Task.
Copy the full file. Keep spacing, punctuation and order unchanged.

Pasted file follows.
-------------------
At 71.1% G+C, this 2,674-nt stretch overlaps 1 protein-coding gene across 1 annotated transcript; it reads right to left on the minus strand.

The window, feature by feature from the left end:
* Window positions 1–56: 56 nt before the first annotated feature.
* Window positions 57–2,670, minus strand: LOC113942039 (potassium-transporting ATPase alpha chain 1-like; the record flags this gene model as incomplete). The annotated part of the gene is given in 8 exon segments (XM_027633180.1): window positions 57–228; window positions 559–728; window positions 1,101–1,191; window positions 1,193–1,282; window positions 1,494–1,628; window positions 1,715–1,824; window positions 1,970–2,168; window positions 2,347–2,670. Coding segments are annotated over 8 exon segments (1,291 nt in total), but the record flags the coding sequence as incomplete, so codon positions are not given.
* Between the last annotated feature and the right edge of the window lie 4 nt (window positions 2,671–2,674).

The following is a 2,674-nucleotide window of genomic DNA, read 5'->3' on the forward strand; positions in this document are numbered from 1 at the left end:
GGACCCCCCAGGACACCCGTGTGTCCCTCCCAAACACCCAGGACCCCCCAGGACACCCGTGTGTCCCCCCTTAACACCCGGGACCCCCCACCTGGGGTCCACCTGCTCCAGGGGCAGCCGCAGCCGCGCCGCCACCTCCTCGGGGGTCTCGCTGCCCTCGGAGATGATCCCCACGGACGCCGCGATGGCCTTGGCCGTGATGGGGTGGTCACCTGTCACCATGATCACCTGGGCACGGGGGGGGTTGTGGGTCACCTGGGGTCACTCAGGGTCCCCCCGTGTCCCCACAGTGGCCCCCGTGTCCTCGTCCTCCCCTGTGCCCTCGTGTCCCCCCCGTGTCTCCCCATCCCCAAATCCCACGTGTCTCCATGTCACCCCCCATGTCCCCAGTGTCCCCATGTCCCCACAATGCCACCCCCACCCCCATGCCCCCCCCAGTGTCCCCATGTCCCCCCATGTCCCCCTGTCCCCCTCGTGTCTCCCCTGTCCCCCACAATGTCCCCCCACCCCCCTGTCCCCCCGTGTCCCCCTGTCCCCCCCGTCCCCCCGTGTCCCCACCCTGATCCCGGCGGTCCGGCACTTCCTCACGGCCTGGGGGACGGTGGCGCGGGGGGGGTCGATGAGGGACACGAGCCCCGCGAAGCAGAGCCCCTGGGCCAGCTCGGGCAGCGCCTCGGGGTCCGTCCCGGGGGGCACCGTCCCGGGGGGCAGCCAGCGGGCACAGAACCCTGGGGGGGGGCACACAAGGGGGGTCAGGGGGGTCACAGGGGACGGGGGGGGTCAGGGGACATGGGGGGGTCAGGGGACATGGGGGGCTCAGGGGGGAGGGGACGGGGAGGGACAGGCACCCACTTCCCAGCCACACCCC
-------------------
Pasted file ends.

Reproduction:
At 71.1% G+C, this 2,674-nt stretch overlaps 1 protein-coding gene across 1 annotated transcript; it reads right to left on the minus strand.

The window, feature by feature from the left end:
* Window positions 1–56: 56 nt before the first annotated feature.
* Window positions 57–2,670, minus strand: LOC113942039 (potassium-transporting ATPase alpha chain 1-like; the record flags this gene model as incomplete). The annotated part of the gene is given in 8 exon segments (XM_027633180.1): window positions 57–228; window positions 559–728; window positions 1,101–1,191; window positions 1,193–1,282; window positions 1,494–1,628; window positions 1,715–1,824; window positions 1,970–2,168; window positions 2,347–2,670. Coding segments are annotated over 8 exon segments (1,291 nt in total), but the record flags the coding sequence as incomplete, so codon positions are not given.
* Between the last annotated feature and the right edge of the window lie 4 nt (window positions 2,671–2,674).

The following is a 2,674-nucleotide window of genomic DNA, read 5'->3' on the forward strand; positions in this document are numbered from 1 at the left end:
GGACCCCCCAGGACACCCGTGTGTCCCTCCCAAACACCCAGGACCCCCCAGGACACCCGTGTGTCCCCCCTTAACACCCGGGACCCCCCACCTGGGGTCCACCTGCTCCAGGGGCAGCCGCAGCCGCGCCGCCACCTCCTCGGGGGTCTCGCTGCCCTCGGAGATGATCCCCACGGACGCCGCGATGGCCTTGGCCGTGATGGGGTGGTCACCTGTCACCATGATCACCTGGGCACGGGGGGGGTTGTGGGTCACCTGGGGTCACTCAGGGTCCCCCCGTGTCCCCACAGTGGCCCCCGTGTCCTCGTCCTCCCCTGTGCCCTCGTGTCCCCCCCGTGTCTCCCCATCCCCAAATCCCACGTGTCTCCATGTCACCCCCCATGTCCCCAGTGTCCCCATGTCCCCACAATGCCACCCCCACCCCCATGCCCCCCCCAGTGTCCCCATGTCCCCCCATGTCCCCCTGTCCCCCTCGTGTCTCCCCTGTCCCCCACAATGTCCCCCCACCCCCCTGTCCCCCCGTGTCCCCCTGTCCCCCCCGTCCCCCCGTGTCCCCACCCTGATCCCGGCGGTCCGGCACTTCCTCACGGCCTGGGGGACGGTGGCGCGGGGGGGGTCGATGAGGGACACGAGCCCCGCGAAGCAGAGCCCCTGGGCCAGCTCGGGCAGCGCCTCGGGGTCCGTCCCGGGGGGCACCGTCCCGGGGGGCAGCCAGCGGGCACAGAACCCTGGGGGGGGGCACACAAGGGGGGTCAGGGGGGTCACAGGGGACGGGGGGGGTCAGGGGACATGGGGGGGTCAGGGGACATGGGGGGCTCAGGGGGGAGGGGACGGGGAGGGACAGGCACCCACTTCCCAGCCACACCCC